Dhanyavad (Thank You)
Posted 03/29/2019 05:00PM

 

Gram Vikas is an NGO that has worked with rural communities in Odisha, India, since 1979. Students in this Opsahl Global Service Program group, which is led by Ms. Natalie Philpot and Ms. Hope Schlicht, spend much of the year learning about the regions of India and researching educational opportunities for students in the areas Gram Vikas serves. The group then spends more than a week in India working with Gram Vikas to expand horizons through research, service, and experience.

In the thoughtful article below, Airi Barnes ’20 and Zawadiyah Tolliver ’20 discuss their trip to Odisha in early March.

By Airi Barnes ’20 and Zawadiyah Tolliver ’20

During the 2019 Spring Academic Travel session, our Global Service Program (GSP) group, Gram Vikas India, traveled to Odisha, India, to learn more about the Gram Vikas NGO, which partners with rural communities in an effort to help their citizens lead dignified and healthy lives.

At school prior to our departure and in preparation for travel, our GSP group met once every week to learn about the basics of what Gram Vikas does as an organization and some cultural aspects of India. We can tell you that listening to a presentation is much, much different than feeling and seeing India in real life.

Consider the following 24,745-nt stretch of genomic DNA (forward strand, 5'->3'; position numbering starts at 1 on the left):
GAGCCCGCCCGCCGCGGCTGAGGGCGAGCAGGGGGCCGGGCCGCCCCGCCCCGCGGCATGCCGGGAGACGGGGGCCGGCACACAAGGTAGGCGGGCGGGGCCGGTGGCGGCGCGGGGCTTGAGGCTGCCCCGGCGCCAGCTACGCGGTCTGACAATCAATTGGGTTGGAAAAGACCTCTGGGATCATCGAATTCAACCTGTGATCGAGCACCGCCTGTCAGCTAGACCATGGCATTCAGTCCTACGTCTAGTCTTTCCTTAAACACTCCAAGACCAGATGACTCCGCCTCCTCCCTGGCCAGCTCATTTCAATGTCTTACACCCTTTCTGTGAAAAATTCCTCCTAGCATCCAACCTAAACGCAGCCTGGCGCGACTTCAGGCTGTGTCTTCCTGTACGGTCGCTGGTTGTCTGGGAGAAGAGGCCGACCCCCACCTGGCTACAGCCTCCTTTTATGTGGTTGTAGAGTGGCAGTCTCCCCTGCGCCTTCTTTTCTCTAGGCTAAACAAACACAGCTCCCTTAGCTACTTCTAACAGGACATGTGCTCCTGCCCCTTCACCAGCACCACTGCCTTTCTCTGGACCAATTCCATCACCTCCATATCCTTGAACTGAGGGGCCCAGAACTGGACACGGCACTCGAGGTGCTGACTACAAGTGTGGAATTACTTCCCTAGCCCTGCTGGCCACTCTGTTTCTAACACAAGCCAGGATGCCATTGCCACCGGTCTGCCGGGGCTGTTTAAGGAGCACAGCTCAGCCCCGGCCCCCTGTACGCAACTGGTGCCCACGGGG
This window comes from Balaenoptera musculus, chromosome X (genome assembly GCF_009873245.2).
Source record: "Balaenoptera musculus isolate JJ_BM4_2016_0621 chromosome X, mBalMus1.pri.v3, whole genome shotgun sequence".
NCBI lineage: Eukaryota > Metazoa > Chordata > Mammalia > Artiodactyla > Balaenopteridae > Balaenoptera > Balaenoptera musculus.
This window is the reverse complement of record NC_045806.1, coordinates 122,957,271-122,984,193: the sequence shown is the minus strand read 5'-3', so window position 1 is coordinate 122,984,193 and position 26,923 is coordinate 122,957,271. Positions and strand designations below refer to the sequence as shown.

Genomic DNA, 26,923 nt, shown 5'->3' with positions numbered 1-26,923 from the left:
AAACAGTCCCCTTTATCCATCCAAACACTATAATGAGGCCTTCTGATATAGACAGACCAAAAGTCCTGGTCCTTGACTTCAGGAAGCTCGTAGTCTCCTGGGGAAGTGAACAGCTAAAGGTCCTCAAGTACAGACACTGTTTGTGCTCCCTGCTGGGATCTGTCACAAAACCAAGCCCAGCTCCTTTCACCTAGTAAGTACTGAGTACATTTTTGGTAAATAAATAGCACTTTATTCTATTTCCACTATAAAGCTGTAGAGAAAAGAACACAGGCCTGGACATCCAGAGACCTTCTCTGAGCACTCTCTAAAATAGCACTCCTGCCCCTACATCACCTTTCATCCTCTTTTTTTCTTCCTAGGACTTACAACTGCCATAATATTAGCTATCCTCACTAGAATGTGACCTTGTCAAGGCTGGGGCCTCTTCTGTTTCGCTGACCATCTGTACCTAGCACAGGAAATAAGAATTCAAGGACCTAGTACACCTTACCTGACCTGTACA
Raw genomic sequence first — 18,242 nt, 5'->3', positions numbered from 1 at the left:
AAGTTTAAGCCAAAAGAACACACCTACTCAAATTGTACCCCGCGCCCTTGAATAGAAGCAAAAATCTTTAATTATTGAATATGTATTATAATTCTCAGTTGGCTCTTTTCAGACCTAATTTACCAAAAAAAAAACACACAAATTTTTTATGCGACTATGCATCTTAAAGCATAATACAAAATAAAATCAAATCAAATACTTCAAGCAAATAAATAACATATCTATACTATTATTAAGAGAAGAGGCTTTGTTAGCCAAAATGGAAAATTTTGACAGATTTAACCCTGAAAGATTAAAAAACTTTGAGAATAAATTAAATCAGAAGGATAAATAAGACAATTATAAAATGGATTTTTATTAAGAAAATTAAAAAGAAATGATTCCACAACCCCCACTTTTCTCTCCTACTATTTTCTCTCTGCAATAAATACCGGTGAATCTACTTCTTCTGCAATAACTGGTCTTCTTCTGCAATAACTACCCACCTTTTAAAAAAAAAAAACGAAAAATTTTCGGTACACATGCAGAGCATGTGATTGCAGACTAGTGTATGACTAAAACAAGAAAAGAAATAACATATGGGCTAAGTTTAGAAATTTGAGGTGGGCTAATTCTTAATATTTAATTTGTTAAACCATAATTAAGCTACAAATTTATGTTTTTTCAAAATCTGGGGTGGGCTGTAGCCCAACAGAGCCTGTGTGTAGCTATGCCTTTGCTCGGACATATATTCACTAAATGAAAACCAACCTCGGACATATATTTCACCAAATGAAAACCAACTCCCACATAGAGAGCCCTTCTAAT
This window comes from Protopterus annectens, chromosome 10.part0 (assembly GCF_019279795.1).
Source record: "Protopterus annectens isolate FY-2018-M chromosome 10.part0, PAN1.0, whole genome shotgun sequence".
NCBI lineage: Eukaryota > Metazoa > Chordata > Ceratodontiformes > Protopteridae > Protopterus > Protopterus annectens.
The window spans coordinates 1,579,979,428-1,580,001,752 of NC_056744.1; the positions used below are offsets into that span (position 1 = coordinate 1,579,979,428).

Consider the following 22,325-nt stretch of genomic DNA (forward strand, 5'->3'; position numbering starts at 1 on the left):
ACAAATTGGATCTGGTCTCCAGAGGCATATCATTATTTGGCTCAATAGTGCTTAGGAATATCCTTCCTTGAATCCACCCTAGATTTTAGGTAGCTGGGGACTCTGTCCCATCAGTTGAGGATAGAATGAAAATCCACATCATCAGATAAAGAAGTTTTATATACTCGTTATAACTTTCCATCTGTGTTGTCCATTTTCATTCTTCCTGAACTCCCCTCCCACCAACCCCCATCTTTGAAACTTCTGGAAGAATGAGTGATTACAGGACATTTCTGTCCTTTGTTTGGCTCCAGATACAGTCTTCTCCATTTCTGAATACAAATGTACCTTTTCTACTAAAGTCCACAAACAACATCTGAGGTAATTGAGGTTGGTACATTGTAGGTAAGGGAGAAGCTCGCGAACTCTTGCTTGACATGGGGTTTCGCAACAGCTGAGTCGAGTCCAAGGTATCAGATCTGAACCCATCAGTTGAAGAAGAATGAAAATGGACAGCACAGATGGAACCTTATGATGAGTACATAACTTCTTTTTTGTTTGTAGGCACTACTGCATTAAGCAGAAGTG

Gram Vikas

See more photos from this year’s trip on the TASIS SmugMug page.

To start, we all safely arrived in Bhubaneshwar. As we disembarked the plane, our first encounter with India was the overwhelming heat and humidity. We both felt nostalgic because it reminded us of our homes: Liberia and Saudi Arabia. It was nice to spend time in a warm climate and have a break from the cold in Switzerland.

We arrived while it was still daylight, got onto a minibus, and drove off into the streets of India to the Gram Vikas base in Ganjam. It was exciting to witness the wild street life of India. Cars, scooters, tuk tuks, and, shockingly, cows roamed about the streets in a chaotic but functional manner. Vehicles greeted each other via honking as if it were a language.

Once we arrived at the base, we settled in the guest building, called “Stone House,” and rested in preparation of the exciting upcoming days, which consisted of visiting villages, visiting schools, having group discussions, and doing some hiking. These experiences made us realize how truly fortunate we are to live in a highly developed nation and to have, for example, warm running water to shower with, 24/7 access to clean drinking water, wifi, and a cozy bed to sleep in. The shocking difference really hit us hard.